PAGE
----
There are myriad healthy ways to improve self-esteem, and they all come back to being more mindful and communicative with yourself. Try these tips for confronting negative thoughts and reframing your own self-esteem:
Confront your negative thinking
Borrow from cognitive behavioral therapy principles and recognize when your thoughts on your self-esteem are faulty. You know, rationally, that you are a worthy and intelligent person. Each time your self-esteem tells you anything to the contrary, recognize that it’s only your self-esteem talking and not reality.
Engage in healthy self-talk
Talk to yourself like you’re talking to a friend. You would never tell a friend that they’re stupid, that they don’t look good, that they’re bad at their job or that they’re a bad friend, and you should never talk to yourself that way. Every time you find yourself thinking a negative thought about yourself, repeat this mantra: “Don’t talk about my friend like that.”
Instead of criticizing yourself, focus on paying yourself compliments. Cheer yourself on every single day, you have always done at least one thing worth celebrating.
Wear clothes that make you feel your best
If your lowered self-esteem is linked to the way your body looks, you have the power to change this. Our clothes play more of a role we might think of how we feel. When we’re feeling self-conscious, it is our instinct to layer on baggy clothes to hide certain parts of ourselves from the world. This will lead to feeling hyper-aware of our clothes, making us feel worse about how we look and feel.
Instead, reach for your favorite outfit or something that makes you feel beautiful. You will find that you are more happy, relaxed and confident when you ignore negative thoughts and choose clothes that you are truly comfortable in.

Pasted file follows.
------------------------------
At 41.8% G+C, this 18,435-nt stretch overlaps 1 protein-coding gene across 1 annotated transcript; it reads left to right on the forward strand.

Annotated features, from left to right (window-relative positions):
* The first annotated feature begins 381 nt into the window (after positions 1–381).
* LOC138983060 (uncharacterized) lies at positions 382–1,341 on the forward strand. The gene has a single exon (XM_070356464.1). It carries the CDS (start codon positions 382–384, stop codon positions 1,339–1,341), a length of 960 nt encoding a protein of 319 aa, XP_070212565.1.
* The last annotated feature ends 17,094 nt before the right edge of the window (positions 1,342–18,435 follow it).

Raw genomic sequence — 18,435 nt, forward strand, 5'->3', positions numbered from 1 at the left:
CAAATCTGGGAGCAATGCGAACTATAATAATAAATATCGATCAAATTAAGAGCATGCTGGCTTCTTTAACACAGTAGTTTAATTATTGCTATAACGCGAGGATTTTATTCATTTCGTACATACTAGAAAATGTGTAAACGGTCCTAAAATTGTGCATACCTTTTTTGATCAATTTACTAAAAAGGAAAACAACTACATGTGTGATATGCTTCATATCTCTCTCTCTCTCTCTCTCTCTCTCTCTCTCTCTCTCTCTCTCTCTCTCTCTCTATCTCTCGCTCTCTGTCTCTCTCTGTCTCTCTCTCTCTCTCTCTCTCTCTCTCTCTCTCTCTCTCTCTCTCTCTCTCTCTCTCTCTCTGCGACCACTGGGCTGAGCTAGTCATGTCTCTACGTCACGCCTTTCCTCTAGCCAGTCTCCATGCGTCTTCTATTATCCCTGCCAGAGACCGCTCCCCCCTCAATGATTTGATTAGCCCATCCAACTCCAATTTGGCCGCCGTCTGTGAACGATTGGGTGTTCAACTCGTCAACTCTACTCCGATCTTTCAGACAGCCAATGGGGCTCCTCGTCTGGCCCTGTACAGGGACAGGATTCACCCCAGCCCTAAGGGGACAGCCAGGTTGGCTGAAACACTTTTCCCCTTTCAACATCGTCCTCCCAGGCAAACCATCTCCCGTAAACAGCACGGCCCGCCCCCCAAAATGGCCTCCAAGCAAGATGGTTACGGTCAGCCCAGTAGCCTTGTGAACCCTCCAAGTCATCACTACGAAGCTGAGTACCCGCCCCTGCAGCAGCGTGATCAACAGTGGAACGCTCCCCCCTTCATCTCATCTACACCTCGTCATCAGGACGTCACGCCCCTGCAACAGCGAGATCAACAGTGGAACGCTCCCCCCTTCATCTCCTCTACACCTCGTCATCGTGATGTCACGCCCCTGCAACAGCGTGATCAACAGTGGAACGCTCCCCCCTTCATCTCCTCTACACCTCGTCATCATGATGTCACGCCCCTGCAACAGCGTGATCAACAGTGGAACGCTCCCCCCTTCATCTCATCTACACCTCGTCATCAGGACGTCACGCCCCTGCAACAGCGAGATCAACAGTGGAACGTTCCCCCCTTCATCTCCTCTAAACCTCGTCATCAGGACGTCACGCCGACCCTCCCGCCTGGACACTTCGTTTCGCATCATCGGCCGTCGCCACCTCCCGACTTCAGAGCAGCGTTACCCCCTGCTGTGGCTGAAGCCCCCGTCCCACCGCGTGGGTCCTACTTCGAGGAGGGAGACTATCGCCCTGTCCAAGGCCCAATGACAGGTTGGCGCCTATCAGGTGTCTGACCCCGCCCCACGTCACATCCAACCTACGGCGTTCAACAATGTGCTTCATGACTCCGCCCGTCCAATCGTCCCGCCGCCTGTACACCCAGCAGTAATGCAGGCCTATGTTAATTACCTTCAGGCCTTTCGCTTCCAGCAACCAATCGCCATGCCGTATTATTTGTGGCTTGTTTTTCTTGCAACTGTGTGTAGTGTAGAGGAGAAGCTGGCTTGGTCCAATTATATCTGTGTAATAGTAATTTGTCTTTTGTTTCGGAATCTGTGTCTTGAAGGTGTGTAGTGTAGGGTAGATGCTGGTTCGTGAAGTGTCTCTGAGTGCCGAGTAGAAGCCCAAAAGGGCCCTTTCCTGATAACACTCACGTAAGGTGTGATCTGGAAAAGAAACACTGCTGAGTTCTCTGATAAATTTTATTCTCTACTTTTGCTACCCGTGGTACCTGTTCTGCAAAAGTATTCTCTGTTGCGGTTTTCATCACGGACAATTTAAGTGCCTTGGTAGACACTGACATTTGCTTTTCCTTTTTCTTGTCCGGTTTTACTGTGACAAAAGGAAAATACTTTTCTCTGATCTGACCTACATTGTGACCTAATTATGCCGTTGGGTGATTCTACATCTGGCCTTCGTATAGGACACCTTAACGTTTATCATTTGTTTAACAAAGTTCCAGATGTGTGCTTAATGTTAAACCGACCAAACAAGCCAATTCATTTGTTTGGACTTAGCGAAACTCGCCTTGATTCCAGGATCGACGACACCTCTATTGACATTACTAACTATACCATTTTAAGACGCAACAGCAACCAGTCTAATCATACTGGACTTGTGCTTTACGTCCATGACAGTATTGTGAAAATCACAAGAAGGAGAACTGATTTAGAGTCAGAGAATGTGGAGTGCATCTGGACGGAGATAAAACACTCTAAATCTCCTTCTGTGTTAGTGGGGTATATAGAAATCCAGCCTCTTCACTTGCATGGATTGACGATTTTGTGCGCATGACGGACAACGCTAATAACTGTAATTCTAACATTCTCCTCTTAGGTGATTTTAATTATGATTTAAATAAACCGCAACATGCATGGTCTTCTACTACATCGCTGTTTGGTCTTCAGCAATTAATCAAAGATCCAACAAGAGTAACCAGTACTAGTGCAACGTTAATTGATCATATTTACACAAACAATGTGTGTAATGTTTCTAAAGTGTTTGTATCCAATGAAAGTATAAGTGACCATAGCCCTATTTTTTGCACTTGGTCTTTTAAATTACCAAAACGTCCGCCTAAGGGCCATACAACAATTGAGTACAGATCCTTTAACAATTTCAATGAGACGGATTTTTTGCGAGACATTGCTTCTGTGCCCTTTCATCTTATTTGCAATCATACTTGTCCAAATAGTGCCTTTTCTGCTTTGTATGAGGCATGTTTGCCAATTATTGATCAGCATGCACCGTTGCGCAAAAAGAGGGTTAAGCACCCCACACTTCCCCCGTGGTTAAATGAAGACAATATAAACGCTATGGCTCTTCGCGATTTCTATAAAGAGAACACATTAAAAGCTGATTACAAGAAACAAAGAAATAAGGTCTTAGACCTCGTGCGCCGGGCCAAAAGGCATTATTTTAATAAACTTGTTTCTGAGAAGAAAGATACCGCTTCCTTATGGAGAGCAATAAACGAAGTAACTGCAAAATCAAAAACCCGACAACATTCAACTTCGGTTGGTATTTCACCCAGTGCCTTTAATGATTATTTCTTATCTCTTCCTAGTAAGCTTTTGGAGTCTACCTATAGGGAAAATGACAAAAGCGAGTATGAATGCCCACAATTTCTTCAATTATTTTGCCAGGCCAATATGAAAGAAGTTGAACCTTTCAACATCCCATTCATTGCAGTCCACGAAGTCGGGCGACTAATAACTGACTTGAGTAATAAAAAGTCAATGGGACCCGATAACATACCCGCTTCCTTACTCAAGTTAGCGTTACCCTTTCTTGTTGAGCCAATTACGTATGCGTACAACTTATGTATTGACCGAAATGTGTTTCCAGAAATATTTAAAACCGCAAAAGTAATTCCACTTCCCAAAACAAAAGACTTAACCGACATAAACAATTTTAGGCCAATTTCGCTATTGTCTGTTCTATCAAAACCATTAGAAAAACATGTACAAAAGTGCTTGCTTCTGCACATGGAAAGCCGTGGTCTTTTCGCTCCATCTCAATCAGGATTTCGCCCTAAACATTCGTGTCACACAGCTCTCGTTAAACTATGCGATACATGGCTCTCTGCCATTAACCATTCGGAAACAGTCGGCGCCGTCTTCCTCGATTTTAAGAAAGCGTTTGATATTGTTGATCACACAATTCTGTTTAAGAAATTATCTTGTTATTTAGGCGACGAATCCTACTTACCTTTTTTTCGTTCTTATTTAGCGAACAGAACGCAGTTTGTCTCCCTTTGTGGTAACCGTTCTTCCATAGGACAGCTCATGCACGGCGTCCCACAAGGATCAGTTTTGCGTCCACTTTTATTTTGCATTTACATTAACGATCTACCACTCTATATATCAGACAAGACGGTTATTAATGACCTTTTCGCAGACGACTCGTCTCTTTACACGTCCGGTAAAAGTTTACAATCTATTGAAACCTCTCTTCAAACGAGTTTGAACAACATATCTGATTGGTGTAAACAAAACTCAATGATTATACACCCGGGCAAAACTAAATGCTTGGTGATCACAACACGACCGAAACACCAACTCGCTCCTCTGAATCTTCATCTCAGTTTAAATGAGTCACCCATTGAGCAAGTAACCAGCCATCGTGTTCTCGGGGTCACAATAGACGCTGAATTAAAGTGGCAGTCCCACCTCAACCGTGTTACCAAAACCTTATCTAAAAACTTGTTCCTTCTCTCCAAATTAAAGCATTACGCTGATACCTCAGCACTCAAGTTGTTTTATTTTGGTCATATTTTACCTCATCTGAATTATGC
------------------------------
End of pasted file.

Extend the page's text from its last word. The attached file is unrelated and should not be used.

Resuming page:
Catch yourself in the act, learn to recognize your negative thoughts as soon as you have them. Notice and meditate on the difference between valid concerns or constructive criticism and unhealthy ideas that are detrimental to your self-esteem.
Show yourself grace
We can be especially hard on ourselves when we feel we’ve disappointed someone (or even ourselves). This is often the product of defining unrealistic expectations for ourselves because we feel the need to be constantly productive. Don’t set yourself up for failure and disappointment, keep your short-term goals within reach and adjust with each accomplishment. If you do find yourself disappointed in not completing a task, no matter how big or small, try not to criticize yourself. Low self-esteem will make you believe that you aren’t good at your job or capable of handling your responsibilities, but this is patently false. Understandably, you won’t perform at your very best when times are tough; allow yourself this concession and slowly find that you are feeling more confident in your abilities.
Use challenges as opportunities for growth and learning
Let’s face it, even when you’re feeling confident, there will still be days that don’t go your way. Embrace these challenges to identify if you can improve on anything. If you got a less-than-ideal grade on an exam, it’s totally valid to feel disappointment instead of shutting down and berating yourself.
Take care of yourself
Our necessities like food and water can play a larger role than we might think on our self-esteem. Dehydration and hunger can lead to irritability, aggression, agitation, fatigue and rapid heartbeat. It’s no surprise that these symptoms can make us feel upset and uncomfortable without realizing the cause. Drink plenty of water during the day and eat satisfying meals on a consistent schedule. Your basic needs must be met before you can nourish your mind, body, and spirit as a whole.
Pyramid Family Behavioral Healthcare is dedicated to your sustained wellbeing. Our practice and treatment plans abide by our core values of integrity, dedication, passion, and collaboration. Take charge of your mental health and learn how to improve self-esteem by reaching out to us today at 678-274-4936.